Every day, researchers are learning more about our amazing brains and what factors contribute to the risk of developing this dreaded disease. One neuroscientist and neurologist, Dale E. Bredesen, MD, offers real hope to anyone looking to prevent and even reverse Alzheimer’s Disease and cognitive decline. Dr. Bredesen seems to have proof that AD is not one disease, as it is currently treated, but several different diseases, and each has a different optimal treatment. His new book, The End of Alzheimer’s, The First Program to Prevent and Reverse the Cognitive Decline of Dementia, outlines 36 metabolic factors (eg., certain micronutrients, hormone levels, sleep) that can trigger “downsizing” in the brain. Bredesen’s protocol rebalances these factors using lifestyle modifications, like taking B12, eliminating gluten, or improving oral hygiene.
After decades of research, the results have been so impressive that Dr. Bredesen published his extensive study and the results on ten patients in 2016 in the journal Aging (June, Vol. 8, No. 6). The therapeutic approach/protocol used was dubbed metabolic enhancement for neurodegeneration (MEND). Patients who had to discontinue working, were now able to return to work. Those patients struggling at work were able to improve their performance. Of the first ten patients on the protocol, nine displayed significant improvement with 3-6 months. Since that time, the protocol has yielded similar results in over a thousand patients now.
Dr. Bredesen’s protocol brings new hope to a broad audience of patients, caregivers, physicians, and treatment centers. His book provides a fascinating look inside the science, as well as a complete step-by-step plan that fundamentally changes how we treat and even think about AD. I have ordered the book and will share some of the insights I glean in upcoming blog articles.
Everyone is at risk of developing AD, even without a family history, and if you are at risk to develop AD from genetics and family history, as in my case, there are still many things that we can do to decrease our risks. Here are several recommendations mainly in the areas of lifestyle and health choices that will help you take control and take charge:
- Eat a healthy diet;
- Maintain a healthy weight;
- Exercise regularly;
- Don’t drink too much alcohol;
- Stop smoking (if you smoke);
- Get adequate sleep;
- Be conscious about safety by regularly using seat belts;
- Make sure to keep your blood pressure at a healthy level.
We can choose lifestyles that accelerate brain vitality rather than those that promote brain atrophy and dementia. What are we waiting for? It’s never too late to start!
I wish you peace, patience, compassion and joy in your caregiving today and every day!
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Disclaimer: This article is strictly an informational one. It is not meant to provide medical advice, diagnosis, or treatment. It is not intended to be a substitute for professional medical advice, diagnosis or treatment. Always seek the advice of a qualified health professional.
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You can watch an interview with neurologist David Perlmutter, MD, discussing with Dr. Dale Bredesen the breakthroughs that this pioneer in Alzheimer’s research has documented in treating and reversing Alzheimer’s in 1,000 patients: https://www.drperlmutter.com/the-empowering-neurologist-david-perlmutter-md-and-dr-dale-bredesen/.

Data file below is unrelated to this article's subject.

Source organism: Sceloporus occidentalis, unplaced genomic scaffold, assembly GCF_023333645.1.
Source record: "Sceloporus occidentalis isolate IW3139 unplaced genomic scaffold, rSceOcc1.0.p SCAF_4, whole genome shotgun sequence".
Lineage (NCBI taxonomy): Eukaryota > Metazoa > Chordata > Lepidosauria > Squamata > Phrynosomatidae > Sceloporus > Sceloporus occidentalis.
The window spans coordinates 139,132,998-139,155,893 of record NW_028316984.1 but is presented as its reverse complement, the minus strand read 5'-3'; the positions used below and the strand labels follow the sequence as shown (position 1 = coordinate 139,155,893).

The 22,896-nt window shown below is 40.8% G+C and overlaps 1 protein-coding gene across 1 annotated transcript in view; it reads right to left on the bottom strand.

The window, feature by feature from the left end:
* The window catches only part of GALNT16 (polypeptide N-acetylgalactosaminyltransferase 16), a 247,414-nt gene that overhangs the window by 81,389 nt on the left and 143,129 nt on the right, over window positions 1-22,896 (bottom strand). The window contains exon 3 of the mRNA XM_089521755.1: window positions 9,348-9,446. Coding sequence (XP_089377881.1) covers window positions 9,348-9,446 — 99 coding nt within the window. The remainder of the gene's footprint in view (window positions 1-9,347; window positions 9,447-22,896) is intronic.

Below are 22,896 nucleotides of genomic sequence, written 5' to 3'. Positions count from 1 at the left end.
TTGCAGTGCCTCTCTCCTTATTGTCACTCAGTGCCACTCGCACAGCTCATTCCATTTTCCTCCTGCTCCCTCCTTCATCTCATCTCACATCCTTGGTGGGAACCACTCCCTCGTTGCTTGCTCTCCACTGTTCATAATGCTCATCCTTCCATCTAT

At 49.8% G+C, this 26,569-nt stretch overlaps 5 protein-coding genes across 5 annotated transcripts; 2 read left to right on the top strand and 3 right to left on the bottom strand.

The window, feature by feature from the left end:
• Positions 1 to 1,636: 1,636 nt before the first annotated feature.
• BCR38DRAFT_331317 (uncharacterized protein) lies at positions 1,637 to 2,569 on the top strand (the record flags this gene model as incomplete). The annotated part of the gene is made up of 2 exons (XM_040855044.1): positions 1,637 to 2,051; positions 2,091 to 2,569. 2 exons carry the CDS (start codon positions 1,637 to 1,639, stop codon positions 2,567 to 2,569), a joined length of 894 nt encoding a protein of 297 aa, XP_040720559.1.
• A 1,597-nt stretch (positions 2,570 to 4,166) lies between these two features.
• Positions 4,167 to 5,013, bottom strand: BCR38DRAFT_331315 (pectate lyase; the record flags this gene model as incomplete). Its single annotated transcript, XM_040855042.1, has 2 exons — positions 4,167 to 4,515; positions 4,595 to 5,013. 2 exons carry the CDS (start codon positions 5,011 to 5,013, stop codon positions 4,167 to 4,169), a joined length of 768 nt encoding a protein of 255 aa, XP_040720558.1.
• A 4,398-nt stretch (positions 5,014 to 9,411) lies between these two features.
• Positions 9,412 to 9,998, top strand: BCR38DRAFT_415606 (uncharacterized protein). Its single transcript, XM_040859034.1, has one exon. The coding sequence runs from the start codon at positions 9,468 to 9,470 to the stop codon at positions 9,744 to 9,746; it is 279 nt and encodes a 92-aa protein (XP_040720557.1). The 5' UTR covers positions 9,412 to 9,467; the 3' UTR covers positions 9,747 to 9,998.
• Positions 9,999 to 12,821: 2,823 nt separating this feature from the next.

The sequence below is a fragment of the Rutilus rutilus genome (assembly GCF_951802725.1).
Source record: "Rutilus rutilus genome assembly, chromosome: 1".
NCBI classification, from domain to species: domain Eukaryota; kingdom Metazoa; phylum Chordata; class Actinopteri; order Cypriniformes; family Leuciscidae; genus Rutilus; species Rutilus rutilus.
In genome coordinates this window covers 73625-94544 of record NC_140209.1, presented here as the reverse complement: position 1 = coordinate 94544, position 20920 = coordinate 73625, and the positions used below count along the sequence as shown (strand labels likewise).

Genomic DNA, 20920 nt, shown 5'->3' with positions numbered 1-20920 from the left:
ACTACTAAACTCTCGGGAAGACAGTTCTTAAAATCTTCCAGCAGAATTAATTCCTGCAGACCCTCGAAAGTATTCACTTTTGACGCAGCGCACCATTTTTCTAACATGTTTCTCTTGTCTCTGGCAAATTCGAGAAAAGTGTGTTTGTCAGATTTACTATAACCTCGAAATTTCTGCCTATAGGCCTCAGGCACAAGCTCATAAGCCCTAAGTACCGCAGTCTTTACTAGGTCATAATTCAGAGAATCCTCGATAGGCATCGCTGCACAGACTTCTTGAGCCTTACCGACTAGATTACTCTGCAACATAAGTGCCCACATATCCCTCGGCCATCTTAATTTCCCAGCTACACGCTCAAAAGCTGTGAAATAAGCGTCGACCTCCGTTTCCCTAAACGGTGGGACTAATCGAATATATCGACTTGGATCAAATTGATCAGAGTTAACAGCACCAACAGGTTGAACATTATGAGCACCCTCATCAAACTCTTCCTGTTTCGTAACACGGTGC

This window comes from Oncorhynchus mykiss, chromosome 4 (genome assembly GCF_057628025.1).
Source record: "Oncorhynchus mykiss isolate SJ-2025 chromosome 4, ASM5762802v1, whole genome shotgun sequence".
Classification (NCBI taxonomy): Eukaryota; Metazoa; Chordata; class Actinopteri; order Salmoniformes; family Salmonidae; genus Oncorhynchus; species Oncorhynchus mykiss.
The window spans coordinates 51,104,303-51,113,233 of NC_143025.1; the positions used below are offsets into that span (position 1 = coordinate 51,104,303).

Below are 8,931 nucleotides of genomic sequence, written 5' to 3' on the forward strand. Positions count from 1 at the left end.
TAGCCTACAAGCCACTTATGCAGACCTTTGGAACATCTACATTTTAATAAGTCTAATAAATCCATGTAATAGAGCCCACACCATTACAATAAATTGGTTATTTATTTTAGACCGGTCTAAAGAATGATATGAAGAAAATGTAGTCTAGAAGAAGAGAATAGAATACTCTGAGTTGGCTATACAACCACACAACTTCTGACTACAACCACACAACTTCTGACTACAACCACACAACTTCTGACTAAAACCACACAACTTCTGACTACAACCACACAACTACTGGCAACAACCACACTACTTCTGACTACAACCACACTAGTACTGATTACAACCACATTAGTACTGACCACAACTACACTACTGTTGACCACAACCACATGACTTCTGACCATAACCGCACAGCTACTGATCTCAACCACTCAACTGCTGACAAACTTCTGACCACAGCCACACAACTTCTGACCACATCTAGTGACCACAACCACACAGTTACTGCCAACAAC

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The Alzheimer’s Association offers a 14-minute video, “Genetics in Alzheimer’s,” by John Hardy, Ph.D., of the National Institute on Aging, and Gerard Shellenberg, Ph.D., University of Pennsylvania. They discuss how genes cause disease, the difference between deterministic and risk genes, and which genes of each type are implicated in early-onset and late-onset Alzheimer’s: https://www.alz.org/research/video/alzheimers_videos_and_media_genetics.asp.
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“Early-onset AD and Genetics” is a video that offers a profile of the DeMoe family, in which five of six siblings carry one of the rare genetic mutations that cause inherited, early-onset Alzheimer’s disease. The family is partnering with doctors at the University of Pittsburgh to understand the course of early-onset Alzheimer’s. Watch the video here: https://www.alz.org/research/video/alzheimers_videos_and_media_early.asp.
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The video, “Late-onset AD and Genetics,” profiles the Nanney-Felts family, in which all seven siblings in the mother’s generation had late-onset Alzheimer’s disease. The family is working with Columbia University’s Richard Mayeux, M.D., to help understand the complicated genetics of late-onset Alzheimer’s. Go here to watch it: https://www.alz.org/research/video/alzheimers_videos_and_media_late.asp
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AARP published an article by Elizabeth Agnvall, March 1, 2011, titled, “Mother’s Alzheimer’s Increases Your Risk.” Agnvall reports on a study that was published at that time in the journal Neurology. To read the article, go here: http://www.aarp.org/health/brain-health/info-02-2011/health-discovery-mothers-alzheimers-increases-your-risk.html.